• Your result might be skewed if you are new to turbo training, like I was back in January, not used to the heat compared to riding outside. I was feeling like I was giving it full beans, but my heart rate was way lower than hard rides outdoors.

    My first result was 218W iirc, but after a few free rides to the radio tower where I pushed myself and Zwift analysed my 20+ minutes workouts, my estimated FTP increased to 266W.
    ================
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  • tonysjtonysj Posts: 354
    ...using my new Elite Drivo and Zwift

    I did the short version. This consisted of:

    5 mins warm up at 90W, then
    2 mins at each of three progressively higher powers up to 220 (at which point I was nearly dead), then, thank fark:
    6 mins at 90W, then
    20 mins for the test itself.

    I managed to keep my HR at about 153 for the 20 mins, at an average power of 150. At the end it told me that my FTP was 143W.

    This was pretty close, I reckon, to the max I could have done, as I felt pretty bad at the end for a few minutes - faint, and a bit nauseous.

    So, some questions - I already knew I was Captain Slowmo McSlow, but is 143 really as censored as it seems? Is it likely to be anywhere near accurate measured that way?

    For reference, I tend to average 14-15 mph over rides from 15-45 miles when I'm out and about, and I weigh about 165 pounds (74 kg).

    Thoughts? Do I just need to pedal harder for longer? At 55, how much might I be able to improve?

    Comparison of what you could aim for;
    I'm 55 yrs, 78kg, 5'10" Very similar to yourself in that respect.
    Been cycling for 16 months.

    I've only ever done a FTP 3 times in the past 4 months, mainly because I had a go at Trainer Road on a free monthly so did The 1st FTP on 7th December was 243W for the 20 minutes over a 40 minute warm up FTP and cool down.

    The 2nd FTP on 14th Decmber was 248W for 20 minutes. The reason for doing the 2nd so soon was I felt I didn't push hard enough the 1st time out having read to NOT go out too hard in the first 5 minutes and blow out!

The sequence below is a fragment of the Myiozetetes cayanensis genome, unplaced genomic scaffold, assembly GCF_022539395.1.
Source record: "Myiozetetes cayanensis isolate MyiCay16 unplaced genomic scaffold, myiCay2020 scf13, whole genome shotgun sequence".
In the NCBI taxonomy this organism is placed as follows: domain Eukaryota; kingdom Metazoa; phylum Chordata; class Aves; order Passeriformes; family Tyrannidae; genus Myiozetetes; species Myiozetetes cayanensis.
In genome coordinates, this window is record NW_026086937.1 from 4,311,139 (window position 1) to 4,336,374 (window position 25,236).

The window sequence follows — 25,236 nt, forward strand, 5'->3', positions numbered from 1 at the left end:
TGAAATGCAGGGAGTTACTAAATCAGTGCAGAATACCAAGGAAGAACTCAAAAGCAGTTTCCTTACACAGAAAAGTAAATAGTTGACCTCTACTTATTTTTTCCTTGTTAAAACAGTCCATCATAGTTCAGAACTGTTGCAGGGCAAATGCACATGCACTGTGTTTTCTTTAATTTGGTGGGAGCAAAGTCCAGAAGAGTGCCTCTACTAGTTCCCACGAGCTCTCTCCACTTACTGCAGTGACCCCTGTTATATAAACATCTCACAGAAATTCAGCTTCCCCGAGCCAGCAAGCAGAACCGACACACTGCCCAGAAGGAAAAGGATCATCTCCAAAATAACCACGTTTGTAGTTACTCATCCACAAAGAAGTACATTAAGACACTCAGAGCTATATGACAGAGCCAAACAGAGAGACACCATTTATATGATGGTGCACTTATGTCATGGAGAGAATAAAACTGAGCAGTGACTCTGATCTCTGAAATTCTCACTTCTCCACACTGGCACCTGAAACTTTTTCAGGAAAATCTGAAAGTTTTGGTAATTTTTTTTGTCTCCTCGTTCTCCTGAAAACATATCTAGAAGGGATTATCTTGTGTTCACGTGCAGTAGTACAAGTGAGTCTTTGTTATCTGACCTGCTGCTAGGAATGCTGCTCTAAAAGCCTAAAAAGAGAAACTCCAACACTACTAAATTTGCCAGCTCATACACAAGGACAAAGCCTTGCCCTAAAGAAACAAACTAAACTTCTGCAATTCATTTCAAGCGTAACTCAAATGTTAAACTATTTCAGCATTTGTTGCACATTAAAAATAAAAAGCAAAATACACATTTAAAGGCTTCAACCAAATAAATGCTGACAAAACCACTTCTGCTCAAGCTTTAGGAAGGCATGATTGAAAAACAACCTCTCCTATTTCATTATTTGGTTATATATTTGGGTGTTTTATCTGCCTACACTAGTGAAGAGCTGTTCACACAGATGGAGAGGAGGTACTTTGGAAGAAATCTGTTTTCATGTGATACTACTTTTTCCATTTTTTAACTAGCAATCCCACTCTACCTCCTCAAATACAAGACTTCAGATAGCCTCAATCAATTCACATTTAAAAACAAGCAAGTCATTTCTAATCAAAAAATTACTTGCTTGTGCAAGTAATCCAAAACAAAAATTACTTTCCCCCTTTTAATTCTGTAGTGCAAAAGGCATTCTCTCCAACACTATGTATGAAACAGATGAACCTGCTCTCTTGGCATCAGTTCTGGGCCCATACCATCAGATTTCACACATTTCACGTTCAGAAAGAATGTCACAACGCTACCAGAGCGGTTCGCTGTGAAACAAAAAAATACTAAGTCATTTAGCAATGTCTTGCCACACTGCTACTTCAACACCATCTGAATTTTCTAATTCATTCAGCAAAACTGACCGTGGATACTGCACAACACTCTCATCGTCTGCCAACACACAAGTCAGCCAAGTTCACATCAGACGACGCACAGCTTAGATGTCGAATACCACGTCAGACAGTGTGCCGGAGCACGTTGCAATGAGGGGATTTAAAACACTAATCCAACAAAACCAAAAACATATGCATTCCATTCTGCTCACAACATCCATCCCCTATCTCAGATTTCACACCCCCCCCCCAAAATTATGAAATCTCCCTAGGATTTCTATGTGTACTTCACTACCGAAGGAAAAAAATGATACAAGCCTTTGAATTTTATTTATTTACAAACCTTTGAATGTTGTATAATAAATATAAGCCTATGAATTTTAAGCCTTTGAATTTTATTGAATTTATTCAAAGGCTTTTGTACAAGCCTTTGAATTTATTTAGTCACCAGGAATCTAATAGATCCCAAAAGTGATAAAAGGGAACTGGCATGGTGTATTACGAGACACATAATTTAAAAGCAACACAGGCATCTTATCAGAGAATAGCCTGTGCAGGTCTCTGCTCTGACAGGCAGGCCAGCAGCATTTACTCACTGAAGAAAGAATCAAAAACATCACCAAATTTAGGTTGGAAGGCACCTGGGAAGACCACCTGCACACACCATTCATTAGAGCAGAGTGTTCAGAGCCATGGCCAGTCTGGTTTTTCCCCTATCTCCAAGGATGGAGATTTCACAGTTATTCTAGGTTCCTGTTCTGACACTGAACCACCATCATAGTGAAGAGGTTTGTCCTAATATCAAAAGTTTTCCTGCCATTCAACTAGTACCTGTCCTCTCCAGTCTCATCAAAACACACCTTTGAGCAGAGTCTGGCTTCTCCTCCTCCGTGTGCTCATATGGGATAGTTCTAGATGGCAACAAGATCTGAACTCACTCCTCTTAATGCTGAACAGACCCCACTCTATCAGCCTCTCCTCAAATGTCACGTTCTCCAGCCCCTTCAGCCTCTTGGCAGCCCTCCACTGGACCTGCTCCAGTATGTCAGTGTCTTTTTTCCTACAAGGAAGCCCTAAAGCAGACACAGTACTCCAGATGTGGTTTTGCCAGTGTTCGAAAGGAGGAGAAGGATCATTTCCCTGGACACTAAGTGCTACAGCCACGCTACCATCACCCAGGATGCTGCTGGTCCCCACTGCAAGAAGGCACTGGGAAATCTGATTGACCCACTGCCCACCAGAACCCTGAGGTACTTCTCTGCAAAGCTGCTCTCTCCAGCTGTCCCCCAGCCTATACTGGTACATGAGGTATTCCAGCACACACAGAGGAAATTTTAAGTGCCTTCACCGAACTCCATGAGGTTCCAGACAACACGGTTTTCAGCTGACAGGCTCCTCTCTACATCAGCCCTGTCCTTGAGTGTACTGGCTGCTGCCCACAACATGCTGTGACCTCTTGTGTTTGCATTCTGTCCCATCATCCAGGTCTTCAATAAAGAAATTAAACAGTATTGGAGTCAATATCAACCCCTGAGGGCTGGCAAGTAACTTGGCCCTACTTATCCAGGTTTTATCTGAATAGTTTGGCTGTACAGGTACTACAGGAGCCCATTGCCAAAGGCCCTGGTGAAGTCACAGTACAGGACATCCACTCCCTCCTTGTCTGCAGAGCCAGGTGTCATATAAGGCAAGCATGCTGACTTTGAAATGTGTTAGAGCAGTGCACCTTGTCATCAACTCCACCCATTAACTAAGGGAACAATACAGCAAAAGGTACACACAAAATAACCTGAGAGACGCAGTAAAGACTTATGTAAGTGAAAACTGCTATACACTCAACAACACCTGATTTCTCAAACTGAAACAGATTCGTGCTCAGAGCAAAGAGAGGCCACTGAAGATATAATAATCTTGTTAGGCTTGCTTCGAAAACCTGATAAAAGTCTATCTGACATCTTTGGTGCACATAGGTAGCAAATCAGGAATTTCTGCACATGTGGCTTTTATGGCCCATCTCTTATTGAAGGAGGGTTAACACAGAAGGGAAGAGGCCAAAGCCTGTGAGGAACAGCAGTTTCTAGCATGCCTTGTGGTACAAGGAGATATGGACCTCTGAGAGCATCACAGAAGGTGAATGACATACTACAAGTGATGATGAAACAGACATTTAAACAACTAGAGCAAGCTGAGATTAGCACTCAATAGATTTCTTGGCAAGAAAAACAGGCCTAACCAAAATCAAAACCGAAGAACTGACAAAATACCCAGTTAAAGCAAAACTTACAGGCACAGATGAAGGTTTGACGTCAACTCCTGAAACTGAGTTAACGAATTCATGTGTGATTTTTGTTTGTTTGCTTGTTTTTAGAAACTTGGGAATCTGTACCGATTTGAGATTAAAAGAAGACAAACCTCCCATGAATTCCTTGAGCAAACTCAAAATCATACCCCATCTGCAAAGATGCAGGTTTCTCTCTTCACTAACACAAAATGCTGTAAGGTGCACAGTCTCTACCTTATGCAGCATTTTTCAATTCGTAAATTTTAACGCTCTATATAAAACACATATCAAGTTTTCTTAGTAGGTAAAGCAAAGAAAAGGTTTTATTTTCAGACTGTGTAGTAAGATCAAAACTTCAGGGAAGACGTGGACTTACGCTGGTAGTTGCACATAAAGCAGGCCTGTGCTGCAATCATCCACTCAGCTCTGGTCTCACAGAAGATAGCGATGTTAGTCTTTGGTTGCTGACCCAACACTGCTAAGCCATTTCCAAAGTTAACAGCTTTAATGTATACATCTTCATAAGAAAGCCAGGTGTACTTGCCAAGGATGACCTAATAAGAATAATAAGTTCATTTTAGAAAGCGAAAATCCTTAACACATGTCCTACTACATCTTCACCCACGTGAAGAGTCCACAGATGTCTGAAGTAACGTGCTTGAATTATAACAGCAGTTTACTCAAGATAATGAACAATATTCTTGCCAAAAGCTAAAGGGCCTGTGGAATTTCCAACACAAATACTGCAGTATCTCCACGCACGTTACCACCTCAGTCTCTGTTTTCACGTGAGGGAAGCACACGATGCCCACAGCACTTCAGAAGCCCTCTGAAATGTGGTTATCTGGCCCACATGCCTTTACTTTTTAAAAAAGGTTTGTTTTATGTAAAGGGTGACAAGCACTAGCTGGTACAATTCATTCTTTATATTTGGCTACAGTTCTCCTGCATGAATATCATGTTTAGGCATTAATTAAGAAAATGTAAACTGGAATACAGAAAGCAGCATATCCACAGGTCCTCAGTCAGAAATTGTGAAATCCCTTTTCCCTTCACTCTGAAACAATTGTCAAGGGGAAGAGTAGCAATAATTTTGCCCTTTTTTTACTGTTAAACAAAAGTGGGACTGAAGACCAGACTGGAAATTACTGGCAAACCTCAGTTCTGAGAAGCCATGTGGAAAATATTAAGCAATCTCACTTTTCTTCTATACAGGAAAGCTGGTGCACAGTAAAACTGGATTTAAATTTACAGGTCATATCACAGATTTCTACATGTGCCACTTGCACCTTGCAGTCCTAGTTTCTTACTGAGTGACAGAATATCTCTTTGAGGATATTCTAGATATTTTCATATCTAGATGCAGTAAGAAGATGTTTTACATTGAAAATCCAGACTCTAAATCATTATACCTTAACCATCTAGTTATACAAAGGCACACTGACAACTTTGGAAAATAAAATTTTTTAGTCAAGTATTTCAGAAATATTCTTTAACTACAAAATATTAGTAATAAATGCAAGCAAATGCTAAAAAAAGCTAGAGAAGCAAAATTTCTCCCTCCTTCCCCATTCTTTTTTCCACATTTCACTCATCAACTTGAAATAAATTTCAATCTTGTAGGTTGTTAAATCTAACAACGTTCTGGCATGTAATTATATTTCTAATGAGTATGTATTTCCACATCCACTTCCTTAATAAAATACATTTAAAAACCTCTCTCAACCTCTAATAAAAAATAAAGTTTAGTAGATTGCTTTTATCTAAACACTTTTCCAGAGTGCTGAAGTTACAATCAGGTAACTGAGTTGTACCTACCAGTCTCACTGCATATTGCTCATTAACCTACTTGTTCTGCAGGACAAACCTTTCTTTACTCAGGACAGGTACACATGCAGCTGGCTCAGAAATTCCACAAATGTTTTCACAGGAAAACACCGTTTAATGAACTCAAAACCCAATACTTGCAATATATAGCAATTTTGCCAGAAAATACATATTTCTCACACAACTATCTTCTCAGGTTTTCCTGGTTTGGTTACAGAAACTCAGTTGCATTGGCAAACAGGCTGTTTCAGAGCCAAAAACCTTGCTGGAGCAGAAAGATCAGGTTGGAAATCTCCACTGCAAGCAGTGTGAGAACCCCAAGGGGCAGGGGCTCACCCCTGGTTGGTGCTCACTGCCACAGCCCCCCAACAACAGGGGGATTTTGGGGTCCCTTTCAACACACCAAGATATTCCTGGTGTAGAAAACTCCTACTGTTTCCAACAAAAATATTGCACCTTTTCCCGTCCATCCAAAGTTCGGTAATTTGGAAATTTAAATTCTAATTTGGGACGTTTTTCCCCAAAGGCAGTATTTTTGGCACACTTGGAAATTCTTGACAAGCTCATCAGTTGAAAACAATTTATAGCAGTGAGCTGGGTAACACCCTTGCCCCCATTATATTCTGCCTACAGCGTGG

The 3rd FTP on 19th January I blew out was coming down with a bad cold a few days later..

    The last one was on the 11th February was 256W for 20 minutes.

    I don't class myself as anything other than a casual/recreational cyclist, although I'm retired now which helps, but do like to push myself. Strava is great for this and I also have a garmin edge with heart rate cadence monitors so analyse the ride afterwards.

    Generally average 16 to 17 mph on most rides depending on distance I cover.

    Your FTP of 143W is what it is but you've got great room to improve if you put the work in and train rather than ride wasted miles thinking they will help you get fitter. Get a training plan sorted and try it for 8 weeks or so.

    Set yourself some targets, mine are ride my first 100 miler, better my 40km time on any ride, its currently at 1hr 14mins and 6 seconds average at 20.1mph. Do a ride of 10k feet elevation. etc.
    My first ever Sportive type ride is next Saturday on the Velo29 York-Leeds-York 101km ride, I fancy the 154km but my mates wont do it!!.
    You will soon get better and feel it in your legs.
    Good luck.
    Tony.
  • chrisaonabikechrisaonabike Posts: 1,912
    Thanks for the comments, all, I feel like I'm at the beginning of a long journey (where structured training is concerned), and pretty clueless. Still, gotta start somewhere. Thanks again :)
    Is the gorilla tired yet?
  • Thanks for the comments, all, I feel like I'm at the beginning of a long journey (where structured training is concerned), and pretty clueless. Still, gotta start somewhere. Thanks again :)
    Rather than worry about structure (as that can be a doubled edged sword depending on what you are trying to achieve and your individual characteristics and situation), focus on applying the basic principles that work, provided you are healthy:

    Riding more.